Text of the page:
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National Priority List of Exotic Environmental Pests, Weeds and Diseases released

The National Priority List of Exotic Environmental Pests, Weeds and Diseases was released today which delivers on a recommendation of the 2017 review of Australia’s biosecurity system.

Minister for Agriculture, Drought and Emergency Management David Littleproud, and Minister for the Environment, Sussan Ley said the list will be used to prioritise national actions to help prevent the entry, establishment and spread of exotic pests, weeds, and diseases.

“They pose a high risk to our environment and public spaces. Australia’s biosecurity system is there to protect the great outdoors and we are doing so to protect our way of life,” Minister Littleproud said.

“The Australian Government is always looking at ways to build a stronger environmental biosecurity system to protect our assets and support our nation’s economic prosperity and our national image.

“Species on the Priority List pose a serious risk to Australia’s environment, our Aboriginal and Torres Strait Islander heritage, the Australian tourism sector and many also impact on agricultural production.

“The Priority List was developed by experts from across the nation and agreed by state and territory governments. It provides a national level focus to raise awareness, guide surveillance activities, strengthen preparedness and response capabilities and inform research.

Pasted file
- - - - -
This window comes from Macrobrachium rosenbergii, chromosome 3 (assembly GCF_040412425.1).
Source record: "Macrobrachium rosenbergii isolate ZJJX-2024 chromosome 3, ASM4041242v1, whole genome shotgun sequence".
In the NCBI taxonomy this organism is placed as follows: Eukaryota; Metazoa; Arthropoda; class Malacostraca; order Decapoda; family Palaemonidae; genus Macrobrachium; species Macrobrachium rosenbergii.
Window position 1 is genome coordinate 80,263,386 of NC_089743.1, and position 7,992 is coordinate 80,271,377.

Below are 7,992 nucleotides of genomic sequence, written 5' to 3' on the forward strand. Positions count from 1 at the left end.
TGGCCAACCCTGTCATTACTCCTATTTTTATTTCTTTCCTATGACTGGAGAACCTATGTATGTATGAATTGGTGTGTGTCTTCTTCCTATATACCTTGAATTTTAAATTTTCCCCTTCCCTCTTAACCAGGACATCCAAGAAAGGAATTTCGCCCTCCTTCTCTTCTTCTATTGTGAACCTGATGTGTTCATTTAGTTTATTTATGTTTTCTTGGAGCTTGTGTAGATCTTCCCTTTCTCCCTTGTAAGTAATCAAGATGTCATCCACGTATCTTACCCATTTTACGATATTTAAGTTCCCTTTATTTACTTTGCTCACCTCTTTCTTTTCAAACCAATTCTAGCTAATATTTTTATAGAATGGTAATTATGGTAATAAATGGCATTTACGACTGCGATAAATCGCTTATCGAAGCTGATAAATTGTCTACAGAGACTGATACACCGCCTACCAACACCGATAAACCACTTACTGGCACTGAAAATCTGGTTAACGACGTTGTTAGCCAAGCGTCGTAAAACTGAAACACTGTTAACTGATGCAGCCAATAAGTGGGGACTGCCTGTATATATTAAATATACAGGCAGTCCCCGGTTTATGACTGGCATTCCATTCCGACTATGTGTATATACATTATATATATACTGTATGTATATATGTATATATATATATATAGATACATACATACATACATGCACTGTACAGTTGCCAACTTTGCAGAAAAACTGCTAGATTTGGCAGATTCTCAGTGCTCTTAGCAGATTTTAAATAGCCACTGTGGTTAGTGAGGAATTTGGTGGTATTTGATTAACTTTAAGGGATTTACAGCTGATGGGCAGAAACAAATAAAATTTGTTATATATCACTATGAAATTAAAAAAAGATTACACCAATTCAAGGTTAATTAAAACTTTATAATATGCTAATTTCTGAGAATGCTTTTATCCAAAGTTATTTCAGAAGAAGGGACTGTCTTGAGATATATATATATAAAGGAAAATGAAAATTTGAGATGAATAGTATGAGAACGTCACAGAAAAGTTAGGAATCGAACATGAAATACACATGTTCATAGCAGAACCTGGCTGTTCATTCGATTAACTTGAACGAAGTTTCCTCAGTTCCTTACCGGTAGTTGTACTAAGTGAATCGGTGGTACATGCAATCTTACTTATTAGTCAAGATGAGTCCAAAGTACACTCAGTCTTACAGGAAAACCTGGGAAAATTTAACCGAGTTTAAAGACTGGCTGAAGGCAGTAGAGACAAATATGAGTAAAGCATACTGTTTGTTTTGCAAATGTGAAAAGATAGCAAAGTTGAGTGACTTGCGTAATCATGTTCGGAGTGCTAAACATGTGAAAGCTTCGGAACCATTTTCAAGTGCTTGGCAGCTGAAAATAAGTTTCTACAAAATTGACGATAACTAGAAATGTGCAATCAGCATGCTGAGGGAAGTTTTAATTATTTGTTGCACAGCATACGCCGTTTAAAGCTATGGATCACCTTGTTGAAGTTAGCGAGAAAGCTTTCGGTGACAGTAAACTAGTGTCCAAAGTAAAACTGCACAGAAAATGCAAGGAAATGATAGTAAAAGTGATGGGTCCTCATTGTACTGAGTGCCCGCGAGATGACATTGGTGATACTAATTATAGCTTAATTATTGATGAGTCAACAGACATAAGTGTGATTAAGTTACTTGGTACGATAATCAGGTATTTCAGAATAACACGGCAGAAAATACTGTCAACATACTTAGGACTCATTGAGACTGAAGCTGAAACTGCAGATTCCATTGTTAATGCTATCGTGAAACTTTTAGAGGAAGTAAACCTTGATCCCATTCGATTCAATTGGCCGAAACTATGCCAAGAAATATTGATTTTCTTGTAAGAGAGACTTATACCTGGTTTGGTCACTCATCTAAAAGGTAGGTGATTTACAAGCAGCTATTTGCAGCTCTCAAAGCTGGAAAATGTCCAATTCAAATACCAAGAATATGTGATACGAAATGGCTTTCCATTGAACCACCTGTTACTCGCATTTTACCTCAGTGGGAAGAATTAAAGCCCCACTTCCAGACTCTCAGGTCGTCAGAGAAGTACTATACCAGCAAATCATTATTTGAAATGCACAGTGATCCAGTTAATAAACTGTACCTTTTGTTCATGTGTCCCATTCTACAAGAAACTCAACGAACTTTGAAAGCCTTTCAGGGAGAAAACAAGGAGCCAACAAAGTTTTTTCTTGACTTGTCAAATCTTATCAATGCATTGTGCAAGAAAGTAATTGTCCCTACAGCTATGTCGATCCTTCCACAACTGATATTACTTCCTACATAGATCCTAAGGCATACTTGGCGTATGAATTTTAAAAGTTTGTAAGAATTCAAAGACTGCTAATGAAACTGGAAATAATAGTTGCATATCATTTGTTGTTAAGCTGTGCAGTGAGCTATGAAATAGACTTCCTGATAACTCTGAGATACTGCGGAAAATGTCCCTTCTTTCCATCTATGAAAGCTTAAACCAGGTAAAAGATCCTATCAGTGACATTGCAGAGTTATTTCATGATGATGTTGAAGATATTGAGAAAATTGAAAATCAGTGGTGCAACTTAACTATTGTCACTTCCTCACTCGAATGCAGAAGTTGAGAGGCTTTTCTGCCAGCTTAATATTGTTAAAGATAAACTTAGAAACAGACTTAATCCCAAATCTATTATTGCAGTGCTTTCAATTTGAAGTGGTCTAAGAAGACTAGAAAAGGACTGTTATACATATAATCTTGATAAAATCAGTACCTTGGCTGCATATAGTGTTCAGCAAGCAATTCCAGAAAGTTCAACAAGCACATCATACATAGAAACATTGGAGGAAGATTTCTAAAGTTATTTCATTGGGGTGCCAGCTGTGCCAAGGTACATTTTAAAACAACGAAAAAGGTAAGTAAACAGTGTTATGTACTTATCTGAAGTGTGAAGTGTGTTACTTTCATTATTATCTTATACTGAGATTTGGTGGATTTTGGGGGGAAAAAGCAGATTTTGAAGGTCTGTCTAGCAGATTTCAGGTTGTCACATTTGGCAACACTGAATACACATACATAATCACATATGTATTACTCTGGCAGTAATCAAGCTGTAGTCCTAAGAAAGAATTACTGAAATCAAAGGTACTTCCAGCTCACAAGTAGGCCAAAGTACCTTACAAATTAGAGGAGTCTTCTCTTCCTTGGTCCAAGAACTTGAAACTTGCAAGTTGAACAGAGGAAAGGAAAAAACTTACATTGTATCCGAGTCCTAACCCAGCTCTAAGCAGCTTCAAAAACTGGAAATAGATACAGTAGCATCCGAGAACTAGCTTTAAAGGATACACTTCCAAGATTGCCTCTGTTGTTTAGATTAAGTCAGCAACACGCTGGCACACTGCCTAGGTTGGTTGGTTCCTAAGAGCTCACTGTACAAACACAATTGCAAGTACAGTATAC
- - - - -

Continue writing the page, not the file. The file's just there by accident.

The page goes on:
“Minister for the Environment Sussan Ley said the Priority List plays a key role in focusing prevention efforts to keep exotic pests out of the country.

“Prevention delivers the best outcomes, far more so than eradication, containment or asset protection,” Minister Ley said.

“We’ve seen the destruction caused by so many invasive pests over the years to our native species and farms, and, sadly, there are many other exotic threats that can cause even further damage.

“It is important to help people recognise the dangers and prevent new pests from entering or establishing in Australia.

“We can all play a role in reducing biosecurity risks and it can be as simple as reporting unusual plants or pests in our gardens, parklands and conservation areas.”

More information about the National Priority List of Exotic Environmental Pests, Weeds and Diseases can be found here: